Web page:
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Have you ever needed to upload a huge amount of data to Azure? Here's some tips and tricks!

Have you ever needed to upload a huge amount of data to Azure?

 

There are some tools that allow to upload data to Azure like Blob Transfer Utility Tool or Microsoft Azure Storage Explorer. However, some of those tools have size limitation or simply they will take too long (even some weeks) to finish the process.

For those cases, Azure allows to create an Import/Export job on Azure Portal to manage this process:

Uploading Big Data to Azure

The process involves sending some physic disks to the Azure centre in the region you choose and they should contain all the data that you want to upload to your Storage Account. Nevertheless, the drives need to have a specific format and the data need to be copied following a specific structure. To do this, Microsoft released a tool to ease this process named "Azure Import/Export tool".

 

To use this tool it’s necessary that your machine meets these prerequisites:

  • You need a computer (the "copy machine") with Windows 7, Windows Server 2008 R2, or a newer Windows operating system installed.
  • The .NET Framework 4 must be installed on the copy machine.
  • BitLocker must be enabled on the copy machine.
  • You need one or more empty 2.5-inch or 3.5-inch SATAII or III or SSD hard drives connected to the copy machine.
  • The files you are planning to import must be accessible from the copy machine, whether they are on a network share or a local hard drive.

If you meet the requirements, when you execute this tool, you need to specify some parameters in order to get the source, destination and configuration information. Then, the tool formats the destination disk and copies all the data into it. During the process, the tool generates a log, but also an important file named “journal” that will be necessary to attach later in your Import/Export job in Azure. This file contains important information that they use to decrypt the data and upload it to your storage account.

 

There was a first version of this tool that could cause you issues if you tried to copy data from different sources or to different disks. So, if you needed to carry out some of those actions, it required to develop a script to manage the different cases. However, last year, Microsoft released a new version of this tool and they have simplified the number of parameters for the tool and the way to provision the information about the source and destination of the data.

 

An example of execution for the latest version that will work for many cases would be:

.\\\\WAImportExport.exe PrepImport /id:"$session" /j:"$JournalFile" /logdir:"$LogDirectory" /sk:"$StorageAccountKey" /InitialDriveSet:"$driveSet" /DataSet:"$data"

  • $session: contains a name for that copy session.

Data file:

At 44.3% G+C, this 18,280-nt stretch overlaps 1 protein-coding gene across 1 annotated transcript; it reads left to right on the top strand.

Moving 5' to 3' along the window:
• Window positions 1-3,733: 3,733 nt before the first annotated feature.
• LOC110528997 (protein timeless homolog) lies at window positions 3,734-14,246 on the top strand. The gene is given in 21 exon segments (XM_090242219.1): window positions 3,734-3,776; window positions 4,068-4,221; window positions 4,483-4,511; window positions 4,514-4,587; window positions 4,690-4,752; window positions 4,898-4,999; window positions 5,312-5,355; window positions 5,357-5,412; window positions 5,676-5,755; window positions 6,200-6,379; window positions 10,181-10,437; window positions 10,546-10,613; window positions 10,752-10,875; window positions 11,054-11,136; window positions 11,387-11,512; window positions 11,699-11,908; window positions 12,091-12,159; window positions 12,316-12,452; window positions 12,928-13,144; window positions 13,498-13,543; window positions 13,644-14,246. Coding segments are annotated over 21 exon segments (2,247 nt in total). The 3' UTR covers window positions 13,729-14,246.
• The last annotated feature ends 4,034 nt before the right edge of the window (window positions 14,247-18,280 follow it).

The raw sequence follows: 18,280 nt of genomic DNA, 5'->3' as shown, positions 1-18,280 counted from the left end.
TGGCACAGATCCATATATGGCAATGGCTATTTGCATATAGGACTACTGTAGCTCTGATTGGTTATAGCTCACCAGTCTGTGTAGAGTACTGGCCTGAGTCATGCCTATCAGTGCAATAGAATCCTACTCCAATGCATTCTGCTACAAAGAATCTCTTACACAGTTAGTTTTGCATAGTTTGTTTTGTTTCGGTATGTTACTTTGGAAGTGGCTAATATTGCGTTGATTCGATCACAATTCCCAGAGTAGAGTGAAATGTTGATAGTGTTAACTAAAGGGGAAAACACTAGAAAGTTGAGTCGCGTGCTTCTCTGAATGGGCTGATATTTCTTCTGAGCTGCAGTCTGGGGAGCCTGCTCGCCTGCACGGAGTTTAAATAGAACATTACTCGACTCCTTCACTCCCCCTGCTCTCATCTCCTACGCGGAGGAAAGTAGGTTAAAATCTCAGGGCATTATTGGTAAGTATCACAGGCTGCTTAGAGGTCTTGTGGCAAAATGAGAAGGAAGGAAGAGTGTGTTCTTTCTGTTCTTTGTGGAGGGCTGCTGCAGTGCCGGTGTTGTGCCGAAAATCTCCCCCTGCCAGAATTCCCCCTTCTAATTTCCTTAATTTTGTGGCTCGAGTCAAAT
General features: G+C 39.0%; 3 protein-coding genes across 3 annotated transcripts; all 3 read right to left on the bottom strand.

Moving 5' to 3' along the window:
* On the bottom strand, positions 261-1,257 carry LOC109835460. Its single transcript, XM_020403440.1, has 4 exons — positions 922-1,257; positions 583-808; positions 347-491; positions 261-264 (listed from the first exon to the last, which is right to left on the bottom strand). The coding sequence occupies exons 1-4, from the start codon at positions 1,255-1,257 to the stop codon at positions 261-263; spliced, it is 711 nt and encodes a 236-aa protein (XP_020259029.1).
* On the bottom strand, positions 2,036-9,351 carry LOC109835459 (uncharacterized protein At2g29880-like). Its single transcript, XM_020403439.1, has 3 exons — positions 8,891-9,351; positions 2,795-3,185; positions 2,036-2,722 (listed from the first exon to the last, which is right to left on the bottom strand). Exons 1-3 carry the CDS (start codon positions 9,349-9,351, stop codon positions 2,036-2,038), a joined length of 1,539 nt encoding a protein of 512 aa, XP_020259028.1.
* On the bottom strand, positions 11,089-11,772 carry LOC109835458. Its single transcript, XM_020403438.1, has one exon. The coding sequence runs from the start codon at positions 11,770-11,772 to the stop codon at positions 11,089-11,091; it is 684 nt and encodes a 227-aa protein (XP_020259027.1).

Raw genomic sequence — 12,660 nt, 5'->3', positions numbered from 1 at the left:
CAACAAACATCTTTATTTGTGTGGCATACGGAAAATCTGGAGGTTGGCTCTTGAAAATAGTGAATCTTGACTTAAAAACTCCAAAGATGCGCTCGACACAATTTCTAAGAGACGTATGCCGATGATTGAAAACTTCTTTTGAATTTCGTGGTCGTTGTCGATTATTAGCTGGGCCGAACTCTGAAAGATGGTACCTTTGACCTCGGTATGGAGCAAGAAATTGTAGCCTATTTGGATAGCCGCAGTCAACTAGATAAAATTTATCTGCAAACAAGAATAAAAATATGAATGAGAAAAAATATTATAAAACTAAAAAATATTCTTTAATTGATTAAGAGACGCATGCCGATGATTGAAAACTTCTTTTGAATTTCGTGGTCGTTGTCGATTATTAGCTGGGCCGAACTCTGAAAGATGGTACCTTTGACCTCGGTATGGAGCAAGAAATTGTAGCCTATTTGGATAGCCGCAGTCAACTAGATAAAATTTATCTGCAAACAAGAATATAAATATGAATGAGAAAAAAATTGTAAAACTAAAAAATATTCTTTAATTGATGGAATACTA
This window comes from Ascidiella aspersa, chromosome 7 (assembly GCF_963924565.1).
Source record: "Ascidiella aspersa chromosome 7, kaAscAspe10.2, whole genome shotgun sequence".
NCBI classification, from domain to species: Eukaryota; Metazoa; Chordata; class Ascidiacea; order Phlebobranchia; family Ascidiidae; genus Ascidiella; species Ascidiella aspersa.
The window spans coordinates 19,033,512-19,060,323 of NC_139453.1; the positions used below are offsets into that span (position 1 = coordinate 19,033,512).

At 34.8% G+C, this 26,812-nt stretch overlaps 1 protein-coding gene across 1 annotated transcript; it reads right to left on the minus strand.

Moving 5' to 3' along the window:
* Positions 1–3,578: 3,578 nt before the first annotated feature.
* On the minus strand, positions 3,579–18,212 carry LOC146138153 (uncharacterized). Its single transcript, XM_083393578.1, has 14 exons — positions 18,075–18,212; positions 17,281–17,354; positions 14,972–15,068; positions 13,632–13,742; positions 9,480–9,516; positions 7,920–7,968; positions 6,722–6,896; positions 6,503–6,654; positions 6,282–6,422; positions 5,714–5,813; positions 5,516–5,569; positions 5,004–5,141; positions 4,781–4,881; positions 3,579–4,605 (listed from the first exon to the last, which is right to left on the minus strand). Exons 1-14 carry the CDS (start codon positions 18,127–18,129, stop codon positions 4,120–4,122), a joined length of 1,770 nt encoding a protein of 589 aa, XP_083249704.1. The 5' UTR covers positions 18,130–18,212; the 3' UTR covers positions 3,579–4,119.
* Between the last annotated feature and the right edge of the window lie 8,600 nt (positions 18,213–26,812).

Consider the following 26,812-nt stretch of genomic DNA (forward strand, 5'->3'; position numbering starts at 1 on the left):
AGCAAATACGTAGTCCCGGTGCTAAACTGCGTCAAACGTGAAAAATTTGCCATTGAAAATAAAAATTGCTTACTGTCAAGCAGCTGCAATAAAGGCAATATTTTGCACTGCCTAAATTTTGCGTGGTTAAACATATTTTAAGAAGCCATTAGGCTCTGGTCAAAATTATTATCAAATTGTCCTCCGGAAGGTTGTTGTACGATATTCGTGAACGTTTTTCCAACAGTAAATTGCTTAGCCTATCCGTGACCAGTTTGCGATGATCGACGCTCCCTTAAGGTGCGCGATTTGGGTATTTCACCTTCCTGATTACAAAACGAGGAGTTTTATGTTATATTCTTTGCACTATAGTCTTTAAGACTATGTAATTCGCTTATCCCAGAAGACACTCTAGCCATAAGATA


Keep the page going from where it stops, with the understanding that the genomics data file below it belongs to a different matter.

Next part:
• $JournalFile: contains the name for the journal file.
  • $LogDirectory: contains the directory where you want to store the log for that copy session.
  • $StorageAccountKey: contains the key for the destination storage account.
  • $driveSet: contains the csv file with information about the destination drives.
  • $data: contains the csv file with information about the copied data.

As you can see in the parameters above, it is necessary to have two csv files to indicate some information. These files will allow us to copy data from different sources or to different drives without creating a complex script to manage those cases.

 

The driveSet.csv file contains the columns:

  • DriveLetter: contains the letter assign to the NTFS volume where you want to copy the data.
  • FormatOption: Format|AlreadyFormatted options.
  • SilentOrPromptOnFormat: SilentMode | PromptOnFormat options.
  • Encryption: Encrypt | AlreadyEncrypted options.
  • ExistingBitLockerKey: only if the drive is already encrypted.

For each row that you add in this file, you are adding a new drive where the data will be copied.

On the other hand, the dataSet.csv file contains the columns:

  • BasePath: contains the source where the data is located.
  • DstItemPathOrPrefix: contains the virtual directory in your Azure storage account.
  • ItemType: block | page options.
  • Disposition: rename | no-overwrite | overwrite options.
  • MetadataFile: contains the name of a xml file that contains metadata for the destination blobs.
  • PropertiesFile: contains the name of a xml file that contains properties for the destination blobs.

Providing different rows in this document, you can copy different data from different sources to the drives that you have specified in the driveSet file.

 

To complete the process, it is necessary to send the drives with the copied data to the Azure centre and attach to the Azure portal the journal files that the tool has generated for each copy session. Once they receive the drives, they usually process and transfer the data in a few days. When they finish to transfer all the data, it will be directly available in your storage account.

Author bio

Ivan Diaz
Ivan Diaz
Junior Developer
I deal with our clients' support tickets related to both SharePoint and Azure. I try to satisfy their requirements in the best way possible in a timely manner, and always with a smile. There's no better sense of satisfaction than fixing a complicated issue that our clients will thanks us for.

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